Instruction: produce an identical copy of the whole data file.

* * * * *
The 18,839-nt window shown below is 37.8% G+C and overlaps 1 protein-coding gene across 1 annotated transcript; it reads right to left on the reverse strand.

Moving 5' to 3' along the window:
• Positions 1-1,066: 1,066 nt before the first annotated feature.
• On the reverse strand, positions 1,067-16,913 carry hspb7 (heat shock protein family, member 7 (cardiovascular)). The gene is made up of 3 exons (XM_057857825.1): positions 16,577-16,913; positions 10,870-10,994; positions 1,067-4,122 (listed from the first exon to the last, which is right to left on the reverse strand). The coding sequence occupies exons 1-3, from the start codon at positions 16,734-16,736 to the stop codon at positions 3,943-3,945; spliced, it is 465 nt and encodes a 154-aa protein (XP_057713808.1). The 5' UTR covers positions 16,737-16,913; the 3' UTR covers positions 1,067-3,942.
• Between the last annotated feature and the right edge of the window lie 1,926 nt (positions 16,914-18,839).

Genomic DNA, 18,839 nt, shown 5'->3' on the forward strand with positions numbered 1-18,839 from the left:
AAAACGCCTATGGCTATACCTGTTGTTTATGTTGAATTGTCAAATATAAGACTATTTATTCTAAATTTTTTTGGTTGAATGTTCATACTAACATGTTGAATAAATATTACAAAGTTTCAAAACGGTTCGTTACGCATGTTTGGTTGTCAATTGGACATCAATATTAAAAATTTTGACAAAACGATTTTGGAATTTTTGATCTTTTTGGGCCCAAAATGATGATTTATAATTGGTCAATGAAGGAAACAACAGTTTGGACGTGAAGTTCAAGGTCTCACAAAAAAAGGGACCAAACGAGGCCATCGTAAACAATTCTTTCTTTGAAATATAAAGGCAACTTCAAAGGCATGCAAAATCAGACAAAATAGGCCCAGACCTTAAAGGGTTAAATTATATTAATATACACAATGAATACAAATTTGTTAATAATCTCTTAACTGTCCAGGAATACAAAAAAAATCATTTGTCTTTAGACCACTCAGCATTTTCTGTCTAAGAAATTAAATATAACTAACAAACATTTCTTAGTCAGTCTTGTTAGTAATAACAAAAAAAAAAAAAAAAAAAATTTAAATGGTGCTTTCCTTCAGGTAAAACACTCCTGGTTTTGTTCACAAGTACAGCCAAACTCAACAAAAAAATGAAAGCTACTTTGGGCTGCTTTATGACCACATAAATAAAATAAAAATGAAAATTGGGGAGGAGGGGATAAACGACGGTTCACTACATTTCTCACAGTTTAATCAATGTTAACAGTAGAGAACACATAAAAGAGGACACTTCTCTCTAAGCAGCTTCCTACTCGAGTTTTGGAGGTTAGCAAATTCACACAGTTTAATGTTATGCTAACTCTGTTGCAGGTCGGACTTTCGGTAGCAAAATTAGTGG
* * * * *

The 18,839-nt window shown below is 37.8% G+C and overlaps 1 protein-coding gene across 1 annotated transcript; it reads right to left on the reverse strand.

Moving 5' to 3' along the window:
• Positions 1-1,066: 1,066 nt before the first annotated feature.
• On the reverse strand, positions 1,067-16,913 carry hspb7 (heat shock protein family, member 7 (cardiovascular)). The gene is made up of 3 exons (XM_057857825.1): positions 16,577-16,913; positions 10,870-10,994; positions 1,067-4,122 (listed from the first exon to the last, which is right to left on the reverse strand). The coding sequence occupies exons 1-3, from the start codon at positions 16,734-16,736 to the stop codon at positions 3,943-3,945; spliced, it is 465 nt and encodes a 154-aa protein (XP_057713808.1). The 5' UTR covers positions 16,737-16,913; the 3' UTR covers positions 1,067-3,942.
• Between the last annotated feature and the right edge of the window lie 1,926 nt (positions 16,914-18,839).

Genomic DNA, 18,839 nt, shown 5'->3' on the forward strand with positions numbered 1-18,839 from the left:
AAAACGCCTATGGCTATACCTGTTGTTTATGTTGAATTGTCAAATATAAGACTATTTATTCTAAATTTTTTTGGTTGAATGTTCATACTAACATGTTGAATAAATATTACAAAGTTTCAAAACGGTTCGTTACGCATGTTTGGTTGTCAATTGGACATCAATATTAAAAATTTTGACAAAACGATTTTGGAATTTTTGATCTTTTTGGGCCCAAAATGATGATTTATAATTGGTCAATGAAGGAAACAACAGTTTGGACGTGAAGTTCAAGGTCTCACAAAAAAAGGGACCAAACGAGGCCATCGTAAACAATTCTTTCTTTGAAATATAAAGGCAACTTCAAAGGCATGCAAAATCAGACAAAATAGGCCCAGACCTTAAAGGGTTAAATTATATTAATATACACAATGAATACAAATTTGTTAATAATCTCTTAACTGTCCAGGAATACAAAAAAAATCATTTGTCTTTAGACCACTCAGCATTTTCTGTCTAAGAAATTAAATATAACTAACAAACATTTCTTAGTCAGTCTTGTTAGTAATAACAAAAAAAAAAAAAAAAAAAATTTAAATGGTGCTTTCCTTCAGGTAAAACACTCCTGGTTTTGTTCACAAGTACAGCCAAACTCAACAAAAAAATGAAAGCTACTTTGGGCTGCTTTATGACCACATAAATAAAATAAAAATGAAAATTGGGGAGGAGGGGATAAACGACGGTTCACTACATTTCTCACAGTTTAATCAATGTTAACAGTAGAGAACACATAAAAGAGGACACTTCTCTCTAAGCAGCTTCCTACTCGAGTTTTGGAGGTTAGCAAATTCACACAGTTTAATGTTATGCTAACTCTGTTGCAGGTCGGACTTTCGGTAGCAAAATTAGTGG